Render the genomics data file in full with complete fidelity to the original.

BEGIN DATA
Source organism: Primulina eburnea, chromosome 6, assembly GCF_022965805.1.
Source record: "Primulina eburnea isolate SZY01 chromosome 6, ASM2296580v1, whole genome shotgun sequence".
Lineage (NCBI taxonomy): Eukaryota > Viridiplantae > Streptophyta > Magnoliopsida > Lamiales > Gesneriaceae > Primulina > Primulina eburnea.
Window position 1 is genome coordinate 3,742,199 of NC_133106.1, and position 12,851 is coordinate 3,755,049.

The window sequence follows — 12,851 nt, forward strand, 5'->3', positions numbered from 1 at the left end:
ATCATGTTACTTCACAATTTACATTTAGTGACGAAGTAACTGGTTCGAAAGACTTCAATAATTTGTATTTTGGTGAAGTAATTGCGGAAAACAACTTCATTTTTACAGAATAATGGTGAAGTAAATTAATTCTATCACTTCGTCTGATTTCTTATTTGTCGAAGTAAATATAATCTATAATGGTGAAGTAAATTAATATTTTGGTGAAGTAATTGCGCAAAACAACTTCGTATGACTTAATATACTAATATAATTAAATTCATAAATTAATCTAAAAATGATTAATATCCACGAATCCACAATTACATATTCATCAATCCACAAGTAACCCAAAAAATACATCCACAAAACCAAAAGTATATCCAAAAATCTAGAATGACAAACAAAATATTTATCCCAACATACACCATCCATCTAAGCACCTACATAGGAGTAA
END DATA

Source organism: Primulina eburnea, chromosome 6, assembly GCF_022965805.1.
Source record: "Primulina eburnea isolate SZY01 chromosome 6, ASM2296580v1, whole genome shotgun sequence".
Lineage (NCBI taxonomy): Eukaryota > Viridiplantae > Streptophyta > Magnoliopsida > Lamiales > Gesneriaceae > Primulina > Primulina eburnea.
Window position 1 is genome coordinate 3,742,199 of NC_133106.1, and position 12,851 is coordinate 3,755,049.

The window sequence follows — 12,851 nt, forward strand, 5'->3', positions numbered from 1 at the left end:
ATCATGTTACTTCACAATTTACATTTAGTGACGAAGTAACTGGTTCGAAAGACTTCAATAATTTGTATTTTGGTGAAGTAATTGCGGAAAACAACTTCATTTTTACAGAATAATGGTGAAGTAAATTAATTCTATCACTTCGTCTGATTTCTTATTTGTCGAAGTAAATATAATCTATAATGGTGAAGTAAATTAATATTTTGGTGAAGTAATTGCGCAAAACAACTTCGTATGACTTAATATACTAATATAATTAAATTCATAAATTAATCTAAAAATGATTAATATCCACGAATCCACAATTACATATTCATCAATCCACAAGTAACCCAAAAAATACATCCACAAAACCAAAAGTATATCCAAAAATCTAGAATGACAAACAAAATATTTATCCCAACATACACCATCCATCTAAGCACCTACATAGGAGTAA